If I could have designed an Orlando hotel purely for children, this would be it.
My daughter was so excited about staying at the Nick Hotel (a.ka. the Nickelodeon Family Suites by Holiday Inn), it served as leverage for the entire week before we left.
After all that eat-your-vegetables-brush-your-teeth-or-else
coercion, my fingers were tightly crossed it would live up to her
It did. And far exceeded mine.
It started on a great note and just got better. The popular Nick
characters popping out against the white backdrop delighted her.
"Mommy look! There’s Jimmy Neutron (on the elevator door)! Wanda (on
the lobby rotunda)! Timmy! What’s Vicki doing there??? (each building’s
lattice work roof had a character)!"
And then when we got to our room, a two-bedroom Kids’ Suite with a
bunk bed and TV already playing Nickelodeon: "MOM!!!!! Spongebob is on
my wall!" Followed by the overwhelming hug and excited thank you that
makes every parent wish it was ethical to keep kids on vacation forever
and never give them baths or vegetables.
Thanks to very creative use of color, character placement, the
overwhelmingly genuine enthusiasm and quality of ALL the staff, the
resort’s zeitgeist was genuine whimsy.
Thought had clearly been put into ensuring parents would never hear
the words "I’m bored" no matter the quantity or age of their kids.
The air and water temperatures were too cold for us, but most
people’s days were spent in one of the two courtyards. Ours, the
"lagoon," was anchored by a giant interactive four-story water tower and
pool. The orange and green tower was a well-engineered mix of slides,
flumes, climbing nets, aim-able water jets and a 400-gallon dunk tank.
The pool was divided by a rope into two, a regular pool for swimmers
and an interactive shallow soft-surface play area for non-swimmers (and
non-walkers) generally with parents.
The fully enclosed basketball court with multiple-height baskets and
pool table were very popular with teen-agers. Toddlers had their own
soft-surface area with a small slide.
What all ages (except the very youngest) eagerly anticipated were
the two brilliantly formulaic daily "poolside entertainment" game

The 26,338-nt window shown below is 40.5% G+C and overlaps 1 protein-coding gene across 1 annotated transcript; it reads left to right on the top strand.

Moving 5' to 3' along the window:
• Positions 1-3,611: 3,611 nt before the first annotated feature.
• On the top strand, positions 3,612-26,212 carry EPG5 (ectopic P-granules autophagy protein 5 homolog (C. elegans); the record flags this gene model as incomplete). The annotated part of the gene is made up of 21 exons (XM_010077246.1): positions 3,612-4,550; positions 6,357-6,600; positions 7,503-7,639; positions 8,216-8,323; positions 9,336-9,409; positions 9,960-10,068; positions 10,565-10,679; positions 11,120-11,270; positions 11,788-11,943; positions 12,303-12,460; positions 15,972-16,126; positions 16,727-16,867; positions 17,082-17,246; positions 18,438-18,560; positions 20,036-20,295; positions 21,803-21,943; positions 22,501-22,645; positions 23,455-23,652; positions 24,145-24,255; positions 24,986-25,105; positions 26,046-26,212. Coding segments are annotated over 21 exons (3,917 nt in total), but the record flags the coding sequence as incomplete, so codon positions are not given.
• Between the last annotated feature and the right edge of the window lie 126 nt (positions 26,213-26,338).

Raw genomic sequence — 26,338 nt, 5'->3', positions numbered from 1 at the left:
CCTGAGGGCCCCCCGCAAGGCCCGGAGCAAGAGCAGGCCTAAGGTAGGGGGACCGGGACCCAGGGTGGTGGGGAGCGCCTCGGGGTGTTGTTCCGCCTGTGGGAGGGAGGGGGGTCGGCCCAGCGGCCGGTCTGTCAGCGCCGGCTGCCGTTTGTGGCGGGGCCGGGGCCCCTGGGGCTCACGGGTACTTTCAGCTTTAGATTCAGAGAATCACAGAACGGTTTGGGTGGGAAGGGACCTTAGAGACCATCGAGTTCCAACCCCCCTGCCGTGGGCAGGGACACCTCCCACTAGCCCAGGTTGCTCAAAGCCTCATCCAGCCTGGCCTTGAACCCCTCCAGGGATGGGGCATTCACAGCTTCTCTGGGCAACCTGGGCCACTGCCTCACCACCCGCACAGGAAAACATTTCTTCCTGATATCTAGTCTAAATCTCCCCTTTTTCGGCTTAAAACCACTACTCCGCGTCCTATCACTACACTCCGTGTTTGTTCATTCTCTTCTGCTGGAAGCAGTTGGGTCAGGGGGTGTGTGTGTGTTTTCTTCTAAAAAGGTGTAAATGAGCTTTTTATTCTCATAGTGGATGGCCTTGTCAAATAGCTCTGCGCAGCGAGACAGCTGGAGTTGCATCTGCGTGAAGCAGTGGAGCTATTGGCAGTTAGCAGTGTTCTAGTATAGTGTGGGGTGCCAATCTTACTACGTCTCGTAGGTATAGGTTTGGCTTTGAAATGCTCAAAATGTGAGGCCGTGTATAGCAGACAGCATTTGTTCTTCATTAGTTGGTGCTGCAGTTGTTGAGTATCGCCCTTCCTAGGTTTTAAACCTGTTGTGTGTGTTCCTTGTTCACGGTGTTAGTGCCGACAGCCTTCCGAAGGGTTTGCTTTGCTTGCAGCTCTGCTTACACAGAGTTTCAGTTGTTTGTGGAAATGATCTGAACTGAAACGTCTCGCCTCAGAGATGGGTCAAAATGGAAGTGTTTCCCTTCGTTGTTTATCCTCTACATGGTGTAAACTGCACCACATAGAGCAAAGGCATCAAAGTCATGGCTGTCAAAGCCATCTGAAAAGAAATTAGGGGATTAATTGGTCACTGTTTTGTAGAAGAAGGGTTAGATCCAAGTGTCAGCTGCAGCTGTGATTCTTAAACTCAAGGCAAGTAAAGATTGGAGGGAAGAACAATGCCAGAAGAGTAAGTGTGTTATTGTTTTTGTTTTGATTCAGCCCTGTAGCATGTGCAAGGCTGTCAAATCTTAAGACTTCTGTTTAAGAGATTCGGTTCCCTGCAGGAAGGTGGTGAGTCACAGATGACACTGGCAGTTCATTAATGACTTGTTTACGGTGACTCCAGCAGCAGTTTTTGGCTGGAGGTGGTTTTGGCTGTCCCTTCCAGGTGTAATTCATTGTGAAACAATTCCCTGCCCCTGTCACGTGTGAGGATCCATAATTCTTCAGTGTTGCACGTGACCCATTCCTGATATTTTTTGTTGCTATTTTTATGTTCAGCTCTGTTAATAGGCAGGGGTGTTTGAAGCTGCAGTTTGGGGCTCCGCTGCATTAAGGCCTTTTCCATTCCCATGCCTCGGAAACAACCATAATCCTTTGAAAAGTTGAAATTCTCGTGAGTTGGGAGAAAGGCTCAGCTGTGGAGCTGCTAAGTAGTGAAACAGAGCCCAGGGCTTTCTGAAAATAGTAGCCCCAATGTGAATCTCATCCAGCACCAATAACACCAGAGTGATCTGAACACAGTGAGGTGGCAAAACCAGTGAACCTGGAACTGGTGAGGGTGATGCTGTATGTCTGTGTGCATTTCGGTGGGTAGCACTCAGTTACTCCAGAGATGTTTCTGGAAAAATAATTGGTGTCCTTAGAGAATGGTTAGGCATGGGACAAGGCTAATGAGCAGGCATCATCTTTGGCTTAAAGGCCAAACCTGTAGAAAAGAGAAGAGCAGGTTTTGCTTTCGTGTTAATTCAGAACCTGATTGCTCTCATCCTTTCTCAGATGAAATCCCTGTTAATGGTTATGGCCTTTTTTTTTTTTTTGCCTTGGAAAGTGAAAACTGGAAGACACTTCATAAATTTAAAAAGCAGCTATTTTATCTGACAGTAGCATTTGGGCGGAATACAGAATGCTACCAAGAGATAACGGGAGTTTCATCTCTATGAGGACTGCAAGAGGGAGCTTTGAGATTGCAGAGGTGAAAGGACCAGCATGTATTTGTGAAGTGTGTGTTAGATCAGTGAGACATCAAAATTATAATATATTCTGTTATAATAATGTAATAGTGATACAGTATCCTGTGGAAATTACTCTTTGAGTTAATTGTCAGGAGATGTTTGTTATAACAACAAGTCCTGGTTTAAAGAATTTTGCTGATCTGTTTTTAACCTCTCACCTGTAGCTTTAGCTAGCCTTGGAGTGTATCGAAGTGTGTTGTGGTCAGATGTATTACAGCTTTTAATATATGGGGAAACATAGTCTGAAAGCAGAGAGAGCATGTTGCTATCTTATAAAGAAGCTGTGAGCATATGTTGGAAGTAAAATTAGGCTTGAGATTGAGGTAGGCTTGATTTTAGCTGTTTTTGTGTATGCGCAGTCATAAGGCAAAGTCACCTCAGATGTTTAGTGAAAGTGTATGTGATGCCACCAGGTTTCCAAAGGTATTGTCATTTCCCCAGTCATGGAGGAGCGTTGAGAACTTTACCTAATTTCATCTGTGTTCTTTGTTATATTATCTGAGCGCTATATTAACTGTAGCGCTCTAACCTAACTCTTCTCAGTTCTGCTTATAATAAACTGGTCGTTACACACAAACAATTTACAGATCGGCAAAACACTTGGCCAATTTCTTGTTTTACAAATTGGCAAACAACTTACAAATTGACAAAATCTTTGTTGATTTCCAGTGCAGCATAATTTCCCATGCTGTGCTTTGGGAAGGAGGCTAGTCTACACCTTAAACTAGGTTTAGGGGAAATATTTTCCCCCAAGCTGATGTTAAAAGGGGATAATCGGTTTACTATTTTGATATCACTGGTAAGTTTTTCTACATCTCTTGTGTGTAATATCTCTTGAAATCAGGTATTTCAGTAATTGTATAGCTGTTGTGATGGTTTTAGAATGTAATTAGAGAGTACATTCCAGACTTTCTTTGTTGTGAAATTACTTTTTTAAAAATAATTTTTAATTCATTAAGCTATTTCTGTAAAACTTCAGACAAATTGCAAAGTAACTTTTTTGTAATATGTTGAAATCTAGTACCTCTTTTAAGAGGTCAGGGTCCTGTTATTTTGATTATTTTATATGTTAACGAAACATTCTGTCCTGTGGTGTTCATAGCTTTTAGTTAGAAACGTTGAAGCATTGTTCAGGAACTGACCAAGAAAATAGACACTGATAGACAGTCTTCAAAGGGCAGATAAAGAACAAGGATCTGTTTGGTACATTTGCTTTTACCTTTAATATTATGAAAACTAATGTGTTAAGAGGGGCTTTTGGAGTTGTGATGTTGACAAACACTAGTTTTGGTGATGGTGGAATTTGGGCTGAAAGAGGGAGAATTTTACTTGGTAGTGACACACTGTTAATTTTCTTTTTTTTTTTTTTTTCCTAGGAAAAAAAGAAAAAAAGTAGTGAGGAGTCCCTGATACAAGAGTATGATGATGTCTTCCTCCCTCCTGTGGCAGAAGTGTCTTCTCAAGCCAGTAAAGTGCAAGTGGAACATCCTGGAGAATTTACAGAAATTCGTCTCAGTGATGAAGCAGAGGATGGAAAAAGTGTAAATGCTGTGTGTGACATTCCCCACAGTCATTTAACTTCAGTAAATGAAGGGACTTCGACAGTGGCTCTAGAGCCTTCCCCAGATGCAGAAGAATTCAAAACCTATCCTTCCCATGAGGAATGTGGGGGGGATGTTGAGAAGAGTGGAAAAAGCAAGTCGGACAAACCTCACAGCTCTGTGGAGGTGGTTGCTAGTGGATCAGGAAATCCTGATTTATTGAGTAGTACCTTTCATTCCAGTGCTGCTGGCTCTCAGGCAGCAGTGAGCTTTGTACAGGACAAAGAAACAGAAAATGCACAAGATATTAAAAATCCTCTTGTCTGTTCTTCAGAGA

sessions. The audience was divided into the red and blue teams. Kids
and a few adults volunteered to play silly games like "Spongebob
Soakpants" where kids put on bright yellow shorts filled with sponges,
put their tush in a huge bucket to soak up as much water as possible,
then ran to another empty bucket to squeeze out as much as possible.
The first person to reach the half-fill line was the winner for his or
The winning team’s volunteers got the honor of being "slimed": a
huge bucket of green something was dumped on top of them. How it eluded
me up to now, I shall never know. But apparently Nickelodeon’s big
brand identity is sliming — and the kids just can’t get enough.
Near the other courtyard is a workshop for kids to make arts and crafts.
Our evening’s activities were centered in "The Mall," particularly
the Studio Nick and the arcade. The studio was a professional TV-style
studio with impressive lighting and a real stage. It was a nice
contrast to most of the slapstick theaters put together by other
My daughter beat me at air hockey twice and was thrilled to get enough prize tickets to buy a Spongebob beach ball. Aside from that, the arcade was just what you’d expect.
All this is nice, but what really truly, honestly set this Orlando hotel experience apart was the exceptional and ample staff.
Usually what separates a fine (read: expensive) hotel from others is quantity and quality of the staff. You pay extra at fine hotels largely because of the labor costs.
While the Nick hotel certainly didn’t have bath butlers or private concierges, it was overstaffed where it counted: in safety — the priority for all parents.
There were very attentive and vigilant lifeguards stationed at every important water spot: three for the pool alone and one at each water slide, with a few to spare.
Staff constantly seemed to materialize out of nowhere to make sure children were safe, but in a non-intimidating and non-intrusive way. For example, the "security" people wore white uniforms with the same orange splashes and name tags — no guns, sticks, badges or dark colors that would scare children. And big smiles — they were always happy to help when we got a bit lost or wanted to know what time something was happening.
The genuine care and enthusiasm of all the staff was pleasantly surprising. From the housekeepers who smiled as I passed, to the emcees who never tired of building up the kids’ self-esteem — no matter what the outcome, no one was ever made to feel like a loser and the air was one of collaboration far more than competition.
This incident sums up my impression:
There was an elevator door emblazoned with Timmy and a perfect small space for her to stand next the decal, making a great shot. Next to the elevator was a garbage can I didn’t want in the photo. My daughter insisted on standing in front of it because she was scared the door would open. While we were negotiating with her, a staffer simply came and moved the garbage can — we hadn’t even known he was there! It clearly was not in his job description to take initiative and move furniture when people wanted photos, but like many of the other staff members, he seemed genuinely motivated by courtesy and kindness. He simply wanted to help us without any anticipated tip or reimbursement.
Related Orbitz resources:
Samantha Chapnick travels the globe with her family, exploring life outside her home in New York City.